Cognitive Rehab: One Patient’s Painstaking Path Through Long Covid Therapy - The New York Times
Dec 03, 2021 4 mins, 19 secs

Samantha Lewis is relearning some basic aspects of her daily life after struggling with brain fog and other lingering symptoms for more than a year since being infected by the virus.

Samantha Lewis, who has grappled with symptoms of long Covid for over a year, practiced exercises to improve her balance during a physical therapy session at Shirley Ryan AbilityLab in Burr Ridge, Ill.Credit...

— There is sobering evidence of Samantha Lewis’s struggle with long Covid on her bathroom mirror.

Lewis, 34, has learned from “cognitive rehab,” an intensive therapy program for Covid-19 survivors whose lives have been upended by problems like brain fog, memory lapses, dizziness and debilitating fatigue.

Nearly two years into the pandemic, advances have been made in treating Covid itself, but long Covid — a constellation of lingering health problems that some patients experience — remains little understood.

While some physical symptoms of long Covid, like shortness of breath or nausea, can be addressed with medication, cognitive issues are more challenging.

“I can feel that things are off,” she told a neurologist at Northwestern Memorial Hospital’s Neuro Covid-19 Clinic in Chicago who evaluated her and recommended cognitive rehab.

There, an occupational therapist, physical therapist and speech-language pathologist gave Ms.

Studies estimate that 10 to 30 percent of coronavirus patients may develop long-term symptoms and post-Covid clinics are beginning to characterize the experience.

One year after infection, 63 percent of 156 patients at Mount Sinai Health System’s post-Covid program reported cognitive problems like trouble with short-term memory and planning.

Of more than 1,000 patients from around the country evaluated by Northwestern’s neuro-Covid clinic, many were previously multitaskers with busy jobs, said Dr.

Joshua Cahan, a cognitive neurologist at Northwestern, said.

But, he added, the cognitive symptoms have proved especially “noticeable to people who are having demanding lives.”.

Before Covid, Ms.

Lewis was an avid roller skater with the roller derby nickname “Savage Siren”; after Covid, her balance became so unsteady, she used a walker and then a cane.

Lewis said.

Lewis said, lamenting that ringing and buzzing in her ears makes sounds so painful she sometimes has to ask Mariah, who loves to talk, to be quiet.

“My cognitive stuff is a little broken,” she told Mariah.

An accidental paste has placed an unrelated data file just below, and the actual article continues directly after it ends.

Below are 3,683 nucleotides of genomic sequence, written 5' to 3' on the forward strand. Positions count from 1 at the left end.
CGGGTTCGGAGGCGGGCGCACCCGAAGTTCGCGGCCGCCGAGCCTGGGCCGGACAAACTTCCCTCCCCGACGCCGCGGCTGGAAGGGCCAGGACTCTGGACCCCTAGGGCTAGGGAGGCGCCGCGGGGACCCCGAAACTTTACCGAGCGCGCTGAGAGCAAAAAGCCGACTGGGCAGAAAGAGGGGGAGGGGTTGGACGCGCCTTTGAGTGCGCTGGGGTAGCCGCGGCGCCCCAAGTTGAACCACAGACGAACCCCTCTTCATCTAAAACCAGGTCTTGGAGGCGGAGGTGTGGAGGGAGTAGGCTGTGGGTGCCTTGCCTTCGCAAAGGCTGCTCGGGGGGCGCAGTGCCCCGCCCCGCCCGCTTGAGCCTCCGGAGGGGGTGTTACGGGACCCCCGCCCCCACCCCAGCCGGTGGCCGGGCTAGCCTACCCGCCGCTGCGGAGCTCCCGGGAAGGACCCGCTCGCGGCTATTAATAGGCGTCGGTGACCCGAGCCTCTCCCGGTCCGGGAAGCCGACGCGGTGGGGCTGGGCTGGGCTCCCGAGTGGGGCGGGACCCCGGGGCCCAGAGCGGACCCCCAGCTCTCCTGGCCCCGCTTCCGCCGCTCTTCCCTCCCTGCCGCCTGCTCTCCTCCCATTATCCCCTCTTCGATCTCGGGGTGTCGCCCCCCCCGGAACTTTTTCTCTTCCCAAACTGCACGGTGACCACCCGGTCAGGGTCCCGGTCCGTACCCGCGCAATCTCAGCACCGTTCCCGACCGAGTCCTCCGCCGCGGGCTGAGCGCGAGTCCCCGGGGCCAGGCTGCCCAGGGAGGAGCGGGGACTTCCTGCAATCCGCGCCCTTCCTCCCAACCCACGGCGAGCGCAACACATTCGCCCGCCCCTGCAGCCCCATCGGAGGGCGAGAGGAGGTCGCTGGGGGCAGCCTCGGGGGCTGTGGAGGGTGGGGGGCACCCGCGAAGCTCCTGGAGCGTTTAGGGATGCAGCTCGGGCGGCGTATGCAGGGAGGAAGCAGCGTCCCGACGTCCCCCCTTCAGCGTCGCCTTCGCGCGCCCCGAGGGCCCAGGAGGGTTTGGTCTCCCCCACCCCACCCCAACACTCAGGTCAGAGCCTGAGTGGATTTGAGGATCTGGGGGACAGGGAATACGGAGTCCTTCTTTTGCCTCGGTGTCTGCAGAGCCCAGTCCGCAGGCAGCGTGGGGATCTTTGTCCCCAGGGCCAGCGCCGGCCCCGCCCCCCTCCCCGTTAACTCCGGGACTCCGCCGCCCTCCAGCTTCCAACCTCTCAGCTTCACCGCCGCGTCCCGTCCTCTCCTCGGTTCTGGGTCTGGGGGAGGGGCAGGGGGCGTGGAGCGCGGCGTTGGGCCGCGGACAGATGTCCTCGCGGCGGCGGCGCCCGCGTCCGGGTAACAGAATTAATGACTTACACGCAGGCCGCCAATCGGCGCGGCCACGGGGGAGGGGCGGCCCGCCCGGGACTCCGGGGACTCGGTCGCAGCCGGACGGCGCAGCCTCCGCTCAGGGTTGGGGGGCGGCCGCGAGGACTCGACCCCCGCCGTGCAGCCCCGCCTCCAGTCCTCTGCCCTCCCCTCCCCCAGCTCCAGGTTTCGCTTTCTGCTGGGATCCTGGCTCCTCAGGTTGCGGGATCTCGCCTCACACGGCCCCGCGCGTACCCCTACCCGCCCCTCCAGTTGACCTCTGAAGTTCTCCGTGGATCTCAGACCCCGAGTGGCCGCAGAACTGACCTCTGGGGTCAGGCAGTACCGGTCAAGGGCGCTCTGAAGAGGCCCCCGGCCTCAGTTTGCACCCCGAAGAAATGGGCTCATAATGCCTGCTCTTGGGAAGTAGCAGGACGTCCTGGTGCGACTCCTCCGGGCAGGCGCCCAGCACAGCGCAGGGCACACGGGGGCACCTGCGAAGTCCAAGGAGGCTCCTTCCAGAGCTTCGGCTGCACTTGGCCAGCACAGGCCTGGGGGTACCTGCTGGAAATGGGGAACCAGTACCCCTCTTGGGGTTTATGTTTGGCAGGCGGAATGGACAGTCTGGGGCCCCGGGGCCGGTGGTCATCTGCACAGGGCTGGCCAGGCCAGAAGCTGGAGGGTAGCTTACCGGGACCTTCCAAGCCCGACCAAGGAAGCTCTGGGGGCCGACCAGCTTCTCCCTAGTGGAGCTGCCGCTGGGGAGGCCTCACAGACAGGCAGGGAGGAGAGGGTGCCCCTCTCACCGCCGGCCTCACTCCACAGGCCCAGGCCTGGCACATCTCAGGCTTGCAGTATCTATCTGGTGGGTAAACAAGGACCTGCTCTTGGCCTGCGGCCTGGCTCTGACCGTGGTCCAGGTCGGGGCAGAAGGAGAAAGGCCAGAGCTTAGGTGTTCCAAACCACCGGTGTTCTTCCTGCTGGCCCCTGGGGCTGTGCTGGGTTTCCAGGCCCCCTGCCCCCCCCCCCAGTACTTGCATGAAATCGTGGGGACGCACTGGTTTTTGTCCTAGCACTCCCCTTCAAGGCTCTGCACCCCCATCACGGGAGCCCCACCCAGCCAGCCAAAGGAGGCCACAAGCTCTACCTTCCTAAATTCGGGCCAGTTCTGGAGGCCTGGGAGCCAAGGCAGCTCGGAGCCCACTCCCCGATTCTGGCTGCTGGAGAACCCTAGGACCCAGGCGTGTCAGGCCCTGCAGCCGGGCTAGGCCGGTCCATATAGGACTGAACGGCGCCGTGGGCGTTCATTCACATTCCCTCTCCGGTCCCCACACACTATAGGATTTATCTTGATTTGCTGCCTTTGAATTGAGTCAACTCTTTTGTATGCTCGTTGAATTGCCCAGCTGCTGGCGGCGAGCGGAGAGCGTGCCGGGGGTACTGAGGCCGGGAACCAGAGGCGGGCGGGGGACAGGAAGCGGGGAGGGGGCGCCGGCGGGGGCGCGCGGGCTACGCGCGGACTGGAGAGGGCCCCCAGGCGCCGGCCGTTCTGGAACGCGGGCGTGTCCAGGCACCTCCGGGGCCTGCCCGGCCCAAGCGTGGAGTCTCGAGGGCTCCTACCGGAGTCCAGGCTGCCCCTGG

In September, she drove Mariah to autism therapy on the wrong day.

“You’re not stupid, Mom,” Mariah said.

Lewis in late July, soon after she started cognitive rehab.

Lewis said.

Forty-two percent of the Northwestern clinic’s first 100 patients previously had depression or anxiety, though such patients might simply be more comfortable seeking neurological treatment, doctors said.

Lewis experienced depression as a teenager, was briefly diagnosed with bipolar disorder in college and has since been intermittently treated for depression and anxiety, although she wasn’t taking psychiatric medication before Covid and hasn’t needed it since, she and Dr.

Her history also included occasional asthma and possibly an underlying autoimmune condition, psoriatic arthritis, which was diagnosed after Covid, Dr.

Mariah said she asked, “Are you OK?” three times, becoming tearful, before Ms.

Two days later, a hospital found no brain injury, she said, but a doctor there suggested she see several specialists, saying her symptoms resembled those of some of his hospital’s nurses who had struggled with long Covid for months.

Lewis said.

On the cognitive assessment he administered, she scored “significantly lower than average” in processing speed, attention and executive function, he said, and barely average in the remaining category, working memory.

Lewis said, she called a camel a “desert llama” and when asked to count backward from 100 by seven, “I say 93 and I’m just stuck.”.

Biden’s winter Covid plan.

For months, many public health experts have opposed plans to roll out Covid booster shots to all adults.

He recommended cognitive rehab, writing: “I think problems with processing speed are impacting many other cognitive domains.

Doctors say that a concussion from her kitchen fall possibly made things worse, but that several of her symptoms are more consistent with long Covid.

“We think that Covid-19 is causing her cognitive ability problems, and we’ve seen that time and again in more than 800 patients,” Dr.

She kept the door open, turned on television news and eventually held sessions in the bustling physical therapy gym.

Lewis worked earnestly to arrange playing cards by suit in ascending order and flip numbers spelled with a “T,” like “two.” Simultaneously, Ms.

Since for some patients physical or cognitive exertion exacerbates symptoms, Dr.

Roth said the AbilityLab urges patients to “push themselves as much as they can, but not beyond.”.

Lewis said.

Asuncion said she was actually experiencing double vision, so the physical therapist, Adam Burns, began eye coordination exercises.

Lewis: “There has been some improvement with time, rehab therapies and medication.”

Many patients have cycles where they improve “and then they sort of level off.” Therapists recommend ending rehab when patients’ goals are met or improvement plateaus

Steven Jackson, AbilityLab’s administrative director of outpatient therapy services, said data on patients’ results was being analyzed, adding that most were “reporting improvement in their ability to function and manage daily tasks, but not necessarily complete resolution of their symptoms or deficits.”

As the October anniversary of her Covid diagnosis approached, Ms


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